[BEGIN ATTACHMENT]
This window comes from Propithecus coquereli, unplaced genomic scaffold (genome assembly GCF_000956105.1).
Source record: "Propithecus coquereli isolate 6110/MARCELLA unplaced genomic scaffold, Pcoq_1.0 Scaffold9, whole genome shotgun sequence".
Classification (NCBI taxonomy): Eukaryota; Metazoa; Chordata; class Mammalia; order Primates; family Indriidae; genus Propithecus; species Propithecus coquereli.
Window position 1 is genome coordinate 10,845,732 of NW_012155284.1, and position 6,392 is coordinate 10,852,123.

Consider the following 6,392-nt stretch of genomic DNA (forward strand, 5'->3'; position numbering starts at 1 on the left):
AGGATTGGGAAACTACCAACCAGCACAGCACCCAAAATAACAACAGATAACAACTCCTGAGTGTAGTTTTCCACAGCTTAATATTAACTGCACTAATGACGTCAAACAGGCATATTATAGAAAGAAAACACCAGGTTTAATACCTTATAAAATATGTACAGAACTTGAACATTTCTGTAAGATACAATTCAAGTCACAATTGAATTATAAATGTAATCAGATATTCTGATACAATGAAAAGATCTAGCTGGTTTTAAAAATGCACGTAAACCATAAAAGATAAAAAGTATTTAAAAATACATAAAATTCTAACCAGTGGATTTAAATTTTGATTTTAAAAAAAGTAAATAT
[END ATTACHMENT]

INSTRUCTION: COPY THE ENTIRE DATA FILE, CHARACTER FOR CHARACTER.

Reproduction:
This window comes from Propithecus coquereli, unplaced genomic scaffold (genome assembly GCF_000956105.1).
Source record: "Propithecus coquereli isolate 6110/MARCELLA unplaced genomic scaffold, Pcoq_1.0 Scaffold9, whole genome shotgun sequence".
Classification (NCBI taxonomy): Eukaryota; Metazoa; Chordata; class Mammalia; order Primates; family Indriidae; genus Propithecus; species Propithecus coquereli.
Window position 1 is genome coordinate 10,845,732 of NW_012155284.1, and position 6,392 is coordinate 10,852,123.

Consider the following 6,392-nt stretch of genomic DNA (forward strand, 5'->3'; position numbering starts at 1 on the left):
AGGATTGGGAAACTACCAACCAGCACAGCACCCAAAATAACAACAGATAACAACTCCTGAGTGTAGTTTTCCACAGCTTAATATTAACTGCACTAATGACGTCAAACAGGCATATTATAGAAAGAAAACACCAGGTTTAATACCTTATAAAATATGTACAGAACTTGAACATTTCTGTAAGATACAATTCAAGTCACAATTGAATTATAAATGTAATCAGATATTCTGATACAATGAAAAGATCTAGCTGGTTTTAAAAATGCACGTAAACCATAAAAGATAAAAAGTATTTAAAAATACATAAAATTCTAACCAGTGGATTTAAATTTTGATTTTAAAAAAAGTAAATAT